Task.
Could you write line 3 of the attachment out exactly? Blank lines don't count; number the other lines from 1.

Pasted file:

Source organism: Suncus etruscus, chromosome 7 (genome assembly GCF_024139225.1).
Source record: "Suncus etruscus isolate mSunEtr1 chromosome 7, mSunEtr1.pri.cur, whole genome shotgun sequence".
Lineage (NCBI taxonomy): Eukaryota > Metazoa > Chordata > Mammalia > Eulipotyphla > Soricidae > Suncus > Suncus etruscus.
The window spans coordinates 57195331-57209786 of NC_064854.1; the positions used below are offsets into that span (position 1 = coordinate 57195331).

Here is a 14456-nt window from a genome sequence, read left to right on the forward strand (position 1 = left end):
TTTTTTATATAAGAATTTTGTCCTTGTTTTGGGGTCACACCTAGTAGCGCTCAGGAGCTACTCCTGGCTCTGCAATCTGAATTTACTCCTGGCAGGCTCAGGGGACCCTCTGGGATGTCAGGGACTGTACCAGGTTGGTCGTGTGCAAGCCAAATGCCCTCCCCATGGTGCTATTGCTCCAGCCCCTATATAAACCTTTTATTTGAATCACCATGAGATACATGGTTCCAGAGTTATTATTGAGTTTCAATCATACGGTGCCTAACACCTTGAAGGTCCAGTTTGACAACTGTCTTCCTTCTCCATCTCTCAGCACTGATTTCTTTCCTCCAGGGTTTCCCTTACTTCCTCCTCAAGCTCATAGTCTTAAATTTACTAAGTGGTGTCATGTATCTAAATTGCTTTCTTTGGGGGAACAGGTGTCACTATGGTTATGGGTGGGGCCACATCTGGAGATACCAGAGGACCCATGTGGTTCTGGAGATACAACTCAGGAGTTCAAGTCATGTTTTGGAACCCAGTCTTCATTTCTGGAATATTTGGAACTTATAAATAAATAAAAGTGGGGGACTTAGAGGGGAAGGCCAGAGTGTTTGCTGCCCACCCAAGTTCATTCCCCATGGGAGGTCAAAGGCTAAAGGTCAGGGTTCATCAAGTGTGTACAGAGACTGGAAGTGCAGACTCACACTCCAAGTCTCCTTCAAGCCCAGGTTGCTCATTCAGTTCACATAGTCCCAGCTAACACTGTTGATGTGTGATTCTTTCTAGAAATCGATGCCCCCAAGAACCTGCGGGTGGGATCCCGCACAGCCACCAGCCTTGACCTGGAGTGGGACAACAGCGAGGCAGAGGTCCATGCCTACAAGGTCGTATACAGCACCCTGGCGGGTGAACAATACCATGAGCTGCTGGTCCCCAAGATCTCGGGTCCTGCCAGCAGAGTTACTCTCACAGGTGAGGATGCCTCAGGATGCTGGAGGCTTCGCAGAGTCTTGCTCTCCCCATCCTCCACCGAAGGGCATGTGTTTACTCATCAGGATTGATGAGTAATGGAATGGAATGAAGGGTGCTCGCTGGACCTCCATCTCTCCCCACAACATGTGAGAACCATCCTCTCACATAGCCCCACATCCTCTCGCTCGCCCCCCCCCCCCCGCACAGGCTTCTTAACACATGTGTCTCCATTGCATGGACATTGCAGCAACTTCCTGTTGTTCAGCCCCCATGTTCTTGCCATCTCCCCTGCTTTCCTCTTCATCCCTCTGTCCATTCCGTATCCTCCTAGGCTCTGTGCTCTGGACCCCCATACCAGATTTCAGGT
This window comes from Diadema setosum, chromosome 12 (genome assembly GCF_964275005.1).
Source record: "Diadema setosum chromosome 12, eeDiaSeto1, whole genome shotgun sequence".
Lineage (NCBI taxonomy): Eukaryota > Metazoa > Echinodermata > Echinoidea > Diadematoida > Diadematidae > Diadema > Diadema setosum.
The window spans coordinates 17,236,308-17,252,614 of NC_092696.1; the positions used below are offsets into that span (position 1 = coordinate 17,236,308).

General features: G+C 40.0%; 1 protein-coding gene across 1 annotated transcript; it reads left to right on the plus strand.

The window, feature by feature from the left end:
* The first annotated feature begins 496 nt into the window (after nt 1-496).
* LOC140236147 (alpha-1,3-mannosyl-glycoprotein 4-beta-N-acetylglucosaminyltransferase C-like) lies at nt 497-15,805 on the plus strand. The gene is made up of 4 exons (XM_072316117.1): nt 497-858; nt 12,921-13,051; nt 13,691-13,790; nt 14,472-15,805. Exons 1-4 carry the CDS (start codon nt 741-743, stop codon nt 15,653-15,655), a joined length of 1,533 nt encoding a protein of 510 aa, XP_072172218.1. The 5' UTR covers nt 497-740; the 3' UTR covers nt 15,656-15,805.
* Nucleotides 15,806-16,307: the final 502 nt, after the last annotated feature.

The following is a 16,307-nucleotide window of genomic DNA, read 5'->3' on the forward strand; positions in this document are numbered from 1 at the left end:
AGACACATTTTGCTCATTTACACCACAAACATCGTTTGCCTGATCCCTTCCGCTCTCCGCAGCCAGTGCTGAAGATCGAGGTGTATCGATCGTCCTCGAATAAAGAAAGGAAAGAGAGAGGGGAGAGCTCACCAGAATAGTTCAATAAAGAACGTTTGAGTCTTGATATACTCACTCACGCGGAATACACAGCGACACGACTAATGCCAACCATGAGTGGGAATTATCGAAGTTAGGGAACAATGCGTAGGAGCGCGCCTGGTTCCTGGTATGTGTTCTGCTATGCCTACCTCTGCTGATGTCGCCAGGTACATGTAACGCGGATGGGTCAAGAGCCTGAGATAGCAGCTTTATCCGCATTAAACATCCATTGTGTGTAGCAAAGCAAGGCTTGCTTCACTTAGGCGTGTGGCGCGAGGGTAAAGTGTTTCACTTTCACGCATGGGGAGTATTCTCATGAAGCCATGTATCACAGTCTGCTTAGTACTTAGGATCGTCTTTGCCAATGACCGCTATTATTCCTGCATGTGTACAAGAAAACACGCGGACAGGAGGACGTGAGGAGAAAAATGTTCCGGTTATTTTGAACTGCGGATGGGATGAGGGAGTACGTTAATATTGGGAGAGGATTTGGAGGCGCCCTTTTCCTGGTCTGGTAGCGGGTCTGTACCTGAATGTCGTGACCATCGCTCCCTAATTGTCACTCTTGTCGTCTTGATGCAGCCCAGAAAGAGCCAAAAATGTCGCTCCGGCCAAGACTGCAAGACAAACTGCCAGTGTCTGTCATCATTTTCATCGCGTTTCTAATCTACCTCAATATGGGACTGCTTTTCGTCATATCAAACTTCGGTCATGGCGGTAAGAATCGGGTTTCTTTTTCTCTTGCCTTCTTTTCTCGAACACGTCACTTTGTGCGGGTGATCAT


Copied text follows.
Lineage (NCBI taxonomy): Eukaryota > Metazoa > Chordata > Mammalia > Eulipotyphla > Soricidae > Suncus > Suncus etruscus.